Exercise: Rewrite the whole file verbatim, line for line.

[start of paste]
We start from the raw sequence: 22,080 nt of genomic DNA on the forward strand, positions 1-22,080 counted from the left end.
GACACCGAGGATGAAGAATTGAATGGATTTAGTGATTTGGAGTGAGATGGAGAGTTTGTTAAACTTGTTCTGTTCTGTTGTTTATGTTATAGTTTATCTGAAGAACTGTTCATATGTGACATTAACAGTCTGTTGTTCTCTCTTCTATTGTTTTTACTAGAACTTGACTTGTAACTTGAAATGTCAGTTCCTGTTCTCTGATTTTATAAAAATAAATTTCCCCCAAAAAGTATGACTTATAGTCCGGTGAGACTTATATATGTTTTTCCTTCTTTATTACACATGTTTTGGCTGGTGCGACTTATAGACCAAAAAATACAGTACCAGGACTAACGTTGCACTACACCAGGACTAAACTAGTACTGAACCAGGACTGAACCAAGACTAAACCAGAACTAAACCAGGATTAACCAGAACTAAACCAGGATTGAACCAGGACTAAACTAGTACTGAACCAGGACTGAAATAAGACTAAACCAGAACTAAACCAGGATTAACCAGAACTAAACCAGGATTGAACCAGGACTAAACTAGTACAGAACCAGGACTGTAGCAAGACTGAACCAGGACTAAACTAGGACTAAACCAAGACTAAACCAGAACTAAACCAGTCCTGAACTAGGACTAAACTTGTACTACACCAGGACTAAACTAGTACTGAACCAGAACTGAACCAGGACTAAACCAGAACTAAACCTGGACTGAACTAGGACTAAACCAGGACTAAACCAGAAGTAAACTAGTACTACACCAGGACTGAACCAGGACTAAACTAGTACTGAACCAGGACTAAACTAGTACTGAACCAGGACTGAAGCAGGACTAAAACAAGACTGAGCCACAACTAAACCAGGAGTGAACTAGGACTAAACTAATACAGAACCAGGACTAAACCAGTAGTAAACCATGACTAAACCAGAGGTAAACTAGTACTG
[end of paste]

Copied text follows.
We start from the raw sequence: 22,080 nt of genomic DNA on the forward strand, positions 1-22,080 counted from the left end.
GACACCGAGGATGAAGAATTGAATGGATTTAGTGATTTGGAGTGAGATGGAGAGTTTGTTAAACTTGTTCTGTTCTGTTGTTTATGTTATAGTTTATCTGAAGAACTGTTCATATGTGACATTAACAGTCTGTTGTTCTCTCTTCTATTGTTTTTACTAGAACTTGACTTGTAACTTGAAATGTCAGTTCCTGTTCTCTGATTTTATAAAAATAAATTTCCCCCAAAAAGTATGACTTATAGTCCGGTGAGACTTATATATGTTTTTCCTTCTTTATTACACATGTTTTGGCTGGTGCGACTTATAGACCAAAAAATACAGTACCAGGACTAACGTTGCACTACACCAGGACTAAACTAGTACTGAACCAGGACTGAACCAAGACTAAACCAGAACTAAACCAGGATTAACCAGAACTAAACCAGGATTGAACCAGGACTAAACTAGTACTGAACCAGGACTGAAATAAGACTAAACCAGAACTAAACCAGGATTAACCAGAACTAAACCAGGATTGAACCAGGACTAAACTAGTACAGAACCAGGACTGTAGCAAGACTGAACCAGGACTAAACTAGGACTAAACCAAGACTAAACCAGAACTAAACCAGTCCTGAACTAGGACTAAACTTGTACTACACCAGGACTAAACTAGTACTGAACCAGAACTGAACCAGGACTAAACCAGAACTAAACCTGGACTGAACTAGGACTAAACCAGGACTAAACCAGAAGTAAACTAGTACTACACCAGGACTGAACCAGGACTAAACTAGTACTGAACCAGGACTAAACTAGTACTGAACCAGGACTGAAGCAGGACTAAAACAAGACTGAGCCACAACTAAACCAGGAGTGAACTAGGACTAAACTAATACAGAACCAGGACTAAACCAGTAGTAAACCATGACTAAACCAGAGGTAAACTAGTACTG